This God who is forever chasing after us, forever longing to be in an intimate abiding relationship with each and every single one of us. And we let Him catch us when we spend time with Him. When we take time out of our day to share our life. To share our hopes and our dreams, our fears, our aspirations, not with an expectation that He will do our bidding, but so that we can grow closer to God by sharing what’s on our hearts.

In the same way that we might do with our spouse or a close friend, not with any expectation that they’re going to fix or solve, but so that we can grow closer by sharing some of ourselves. And knowing that somehow in that sharing, our burdens become easier to bear. We’re one word into this prayer, it could end right there and I don’t know about you, but I’m ready to go out into this world a different person. I feel energized just preaching about that. 

But it goes on. Hallowed be your name, your kingdom come. Be the center of my life. Be the center of all of our lives, so that together we might build that kingdom of compassion that you call us to. Fill each of us with a thirst for a world where justice and peace reign. Where the lost and the lonely, the least and the left out are loved. That the children of God that we’ve been all along. 

It goes on. Give us our daily bread. Like manna in the wilderness, give us each day what we need, no more, no less. Give us just enough so that we might be reminded that all good gifts come from you, not from our own efforts. Keep us mindful each day of our dependence on you. Feed us so that we can feed the world and keep us from storing up your blessings, and building ever bigger barns where they will simply spoil. 

Remind us that in this self-sufficient, self-satisfied culture that we have nothing without you. And that even if we have more food and more stuff than we could ever eat or ever use, that we will starve without the bread of life. 

And it continues. And forgive us our sins as we forgive. Reminding us that no matter how far we stray, no matter how distracted we might get, no matter how short we might fall, God will always forgive us. He will always be there waiting to welcome us home, and to throw the biggest party He could ever muster when we do. And then Jesus reminds us that forgiveness is also a two-sided coin. That being forgiven means nothing if we refuse to offer it as well.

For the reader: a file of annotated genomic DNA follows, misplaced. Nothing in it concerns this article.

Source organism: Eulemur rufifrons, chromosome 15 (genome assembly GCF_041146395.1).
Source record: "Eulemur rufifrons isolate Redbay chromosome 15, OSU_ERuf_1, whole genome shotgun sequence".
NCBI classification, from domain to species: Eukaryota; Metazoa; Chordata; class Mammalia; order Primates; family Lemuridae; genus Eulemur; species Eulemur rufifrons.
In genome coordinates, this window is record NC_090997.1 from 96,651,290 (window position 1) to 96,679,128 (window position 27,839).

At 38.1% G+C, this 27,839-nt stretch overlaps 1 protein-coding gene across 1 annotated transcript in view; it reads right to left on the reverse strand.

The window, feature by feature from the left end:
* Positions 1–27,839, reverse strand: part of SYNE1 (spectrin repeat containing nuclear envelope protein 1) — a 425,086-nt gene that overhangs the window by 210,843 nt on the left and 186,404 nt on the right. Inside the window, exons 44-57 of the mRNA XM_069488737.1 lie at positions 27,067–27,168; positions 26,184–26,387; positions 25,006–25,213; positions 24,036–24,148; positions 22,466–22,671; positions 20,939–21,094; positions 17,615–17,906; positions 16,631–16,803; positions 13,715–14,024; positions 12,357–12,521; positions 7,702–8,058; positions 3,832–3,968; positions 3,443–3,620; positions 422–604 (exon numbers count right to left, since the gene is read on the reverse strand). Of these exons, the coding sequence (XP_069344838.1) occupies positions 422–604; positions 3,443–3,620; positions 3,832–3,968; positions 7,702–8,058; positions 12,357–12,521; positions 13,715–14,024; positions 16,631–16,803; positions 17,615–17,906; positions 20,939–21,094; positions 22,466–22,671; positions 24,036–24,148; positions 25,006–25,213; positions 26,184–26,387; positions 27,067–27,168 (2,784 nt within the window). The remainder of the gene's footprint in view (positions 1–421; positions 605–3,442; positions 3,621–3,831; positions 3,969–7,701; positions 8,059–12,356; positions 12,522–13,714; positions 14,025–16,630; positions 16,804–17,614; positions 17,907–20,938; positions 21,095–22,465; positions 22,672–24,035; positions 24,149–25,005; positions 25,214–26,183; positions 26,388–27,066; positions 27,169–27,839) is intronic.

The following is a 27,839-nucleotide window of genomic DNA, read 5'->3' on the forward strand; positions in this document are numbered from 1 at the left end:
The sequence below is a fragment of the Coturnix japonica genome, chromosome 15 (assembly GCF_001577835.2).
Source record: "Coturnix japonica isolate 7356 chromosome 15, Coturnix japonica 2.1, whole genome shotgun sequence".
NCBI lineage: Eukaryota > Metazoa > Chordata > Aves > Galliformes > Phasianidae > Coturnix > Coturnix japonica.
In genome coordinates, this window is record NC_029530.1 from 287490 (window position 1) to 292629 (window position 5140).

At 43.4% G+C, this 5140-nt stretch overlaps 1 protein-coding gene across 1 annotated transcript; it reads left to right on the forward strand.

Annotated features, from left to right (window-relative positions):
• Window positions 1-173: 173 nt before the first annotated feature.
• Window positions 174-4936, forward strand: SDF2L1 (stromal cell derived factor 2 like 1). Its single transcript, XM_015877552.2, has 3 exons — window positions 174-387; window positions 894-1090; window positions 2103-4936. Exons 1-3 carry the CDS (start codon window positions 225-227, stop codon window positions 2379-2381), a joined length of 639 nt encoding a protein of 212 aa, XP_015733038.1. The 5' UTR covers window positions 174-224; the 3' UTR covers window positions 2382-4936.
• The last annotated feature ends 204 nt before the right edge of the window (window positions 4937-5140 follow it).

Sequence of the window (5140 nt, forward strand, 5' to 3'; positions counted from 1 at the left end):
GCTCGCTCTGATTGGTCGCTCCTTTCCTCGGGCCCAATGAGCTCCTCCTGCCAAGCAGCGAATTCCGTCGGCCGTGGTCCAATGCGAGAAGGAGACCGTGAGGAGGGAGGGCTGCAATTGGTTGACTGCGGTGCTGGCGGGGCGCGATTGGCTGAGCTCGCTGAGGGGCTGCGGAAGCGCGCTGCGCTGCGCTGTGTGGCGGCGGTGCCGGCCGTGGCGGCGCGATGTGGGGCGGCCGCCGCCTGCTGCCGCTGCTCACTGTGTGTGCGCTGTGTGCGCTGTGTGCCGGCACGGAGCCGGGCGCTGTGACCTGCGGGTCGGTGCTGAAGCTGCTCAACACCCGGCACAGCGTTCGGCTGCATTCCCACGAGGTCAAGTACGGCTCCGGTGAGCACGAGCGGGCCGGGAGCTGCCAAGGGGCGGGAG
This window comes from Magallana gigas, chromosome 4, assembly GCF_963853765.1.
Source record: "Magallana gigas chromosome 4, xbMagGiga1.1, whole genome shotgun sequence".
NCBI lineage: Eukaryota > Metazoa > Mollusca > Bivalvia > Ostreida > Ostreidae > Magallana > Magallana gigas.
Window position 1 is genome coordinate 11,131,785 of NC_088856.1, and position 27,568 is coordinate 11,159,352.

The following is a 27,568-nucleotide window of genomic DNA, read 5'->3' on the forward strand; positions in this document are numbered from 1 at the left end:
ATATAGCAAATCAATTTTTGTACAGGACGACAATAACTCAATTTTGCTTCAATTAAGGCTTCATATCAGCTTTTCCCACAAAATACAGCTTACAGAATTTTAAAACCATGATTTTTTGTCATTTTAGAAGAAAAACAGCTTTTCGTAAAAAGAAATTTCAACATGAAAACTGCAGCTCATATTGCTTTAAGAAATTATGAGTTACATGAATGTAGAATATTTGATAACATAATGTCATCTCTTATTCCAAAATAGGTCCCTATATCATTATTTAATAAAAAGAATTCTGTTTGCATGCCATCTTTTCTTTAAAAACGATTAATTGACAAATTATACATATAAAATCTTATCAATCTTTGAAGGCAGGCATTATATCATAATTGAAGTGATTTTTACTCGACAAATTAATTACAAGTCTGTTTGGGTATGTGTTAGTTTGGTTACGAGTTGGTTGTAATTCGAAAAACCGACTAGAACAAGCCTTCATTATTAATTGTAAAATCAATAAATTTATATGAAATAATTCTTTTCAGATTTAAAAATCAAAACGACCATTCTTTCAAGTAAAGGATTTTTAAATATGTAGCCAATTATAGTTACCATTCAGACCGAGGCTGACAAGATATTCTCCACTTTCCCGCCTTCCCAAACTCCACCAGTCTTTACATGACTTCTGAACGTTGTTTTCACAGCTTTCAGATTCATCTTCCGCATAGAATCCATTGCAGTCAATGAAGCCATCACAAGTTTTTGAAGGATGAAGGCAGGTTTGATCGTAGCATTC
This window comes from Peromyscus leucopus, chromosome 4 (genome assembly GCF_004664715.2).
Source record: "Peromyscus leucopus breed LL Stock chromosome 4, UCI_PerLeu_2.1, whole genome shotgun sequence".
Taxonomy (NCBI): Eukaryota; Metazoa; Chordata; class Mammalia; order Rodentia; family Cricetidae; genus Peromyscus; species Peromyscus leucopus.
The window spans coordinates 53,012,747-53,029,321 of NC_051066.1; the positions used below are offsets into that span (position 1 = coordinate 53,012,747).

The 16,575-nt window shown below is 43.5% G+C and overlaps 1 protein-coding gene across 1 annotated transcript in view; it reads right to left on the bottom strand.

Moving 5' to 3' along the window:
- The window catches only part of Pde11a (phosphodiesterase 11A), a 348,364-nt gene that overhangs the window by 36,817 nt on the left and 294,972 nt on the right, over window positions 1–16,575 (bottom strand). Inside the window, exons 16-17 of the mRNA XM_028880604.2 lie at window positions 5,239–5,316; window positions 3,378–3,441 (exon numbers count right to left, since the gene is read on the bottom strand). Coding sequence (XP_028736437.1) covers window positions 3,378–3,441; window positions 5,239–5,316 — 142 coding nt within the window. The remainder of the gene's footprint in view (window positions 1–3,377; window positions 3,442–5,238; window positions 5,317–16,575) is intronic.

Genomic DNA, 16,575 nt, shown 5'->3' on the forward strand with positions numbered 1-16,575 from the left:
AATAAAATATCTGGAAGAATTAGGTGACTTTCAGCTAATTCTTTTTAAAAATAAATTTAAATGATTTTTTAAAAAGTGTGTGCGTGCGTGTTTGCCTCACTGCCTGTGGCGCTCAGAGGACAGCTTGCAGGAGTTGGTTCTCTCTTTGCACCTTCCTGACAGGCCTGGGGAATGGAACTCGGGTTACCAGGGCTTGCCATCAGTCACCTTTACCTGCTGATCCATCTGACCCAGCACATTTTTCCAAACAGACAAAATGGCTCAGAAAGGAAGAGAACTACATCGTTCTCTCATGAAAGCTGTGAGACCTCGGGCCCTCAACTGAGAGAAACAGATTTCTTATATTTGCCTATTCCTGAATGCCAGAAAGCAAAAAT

If God can forgive us, who are we to withhold it from others. Who are we to hold grudges and to keep score and to let resentments poison our soul in the world around us. If God can let go, do we not put ourselves a bit above God when we refuse to forgive others? Like manna, does forgiveness also not spoil if we try to store it up?

And finally, do not bring us to the time of trial. This reminds me that I am prone to wander. I am prone to get distracted, to follow my own plans, my own agenda, to fall in love with all things temporal as we said in our collect this morning. Save me from the many temptations of this world so that I might stay focused on you. And don’t let my fears get in the way. Don’t let me get discouraged when people say, “You know what good can one person do, Chris?” Or, “You know it’s just too risky to get that involved. Why not leave that to someone else?” 

Help me to stay the course, knowing that we will build the Kingdom of God one life at a time. I don’t know about you, but that’s quite a prayer. Reflecting on this breathe for me new life into that well known prayer. And did you notice something different about it? Jesus teaches us prayer, and it’s entirely about shaping us. It’s not about changing God, it’s about changing us. It’s not about pestering or cajoling or bargaining with God to get what we want, it’s about changing the things we want so that we might be instruments in changing the world.

And what’s more, He says be bold about it. Our translation uses the word persistence as if to suggest God is the sleepy grumpy friend who needs us to keep bugging Him, but that’s not really what’s being suggested here. A better translation is the word shameless, that is don’t hold anything back. You ever notice in our worship every Sunday when we introduce the Lord’s Prayer, it says we are bold to say. That’s this gospel. That’s what this is referring to. Be bold when it comes to prayer. 

Be bold when it comes to sharing your life with your Heavenly Father. Nothing’s too small. Nothing’s too petty. He’s not too busy. He is only focused on us. He knows each one of us, every hair on our head. He wants to hear it. Be like Mary in the gospel last week, find time every day to sit at the feet of God and be present. And after you’ve shared what’s going on in your life, be equally shameless about asking God to shape it. 

And over time, see if prayer for you becomes less about words, less about verbal formulas, less about judgment and calculations, and more about just spending time with God. More about developing a new posture of a life shaped in constant loving union with God and one another. So much that everything we do, everything we see each day, we begin to see it through the lens of the Kingdom of God. Such that our entire life becomes a living prayer. 

At the end of the day, I think Hitchens had it all wrong. Prayer isn’t about changing God, it’s about being willing to let God change us. Prayer isn’t about requesting that God reorder the world, it’s about asking God to send His Holy Spirit to reorder our lives so that we might reorder this world on Earth as it is in heaven. 

That’s a prayer God will answer. That’s a way of life that will be found. That’s a door that will be opened, every time. So may we be bold in our asking.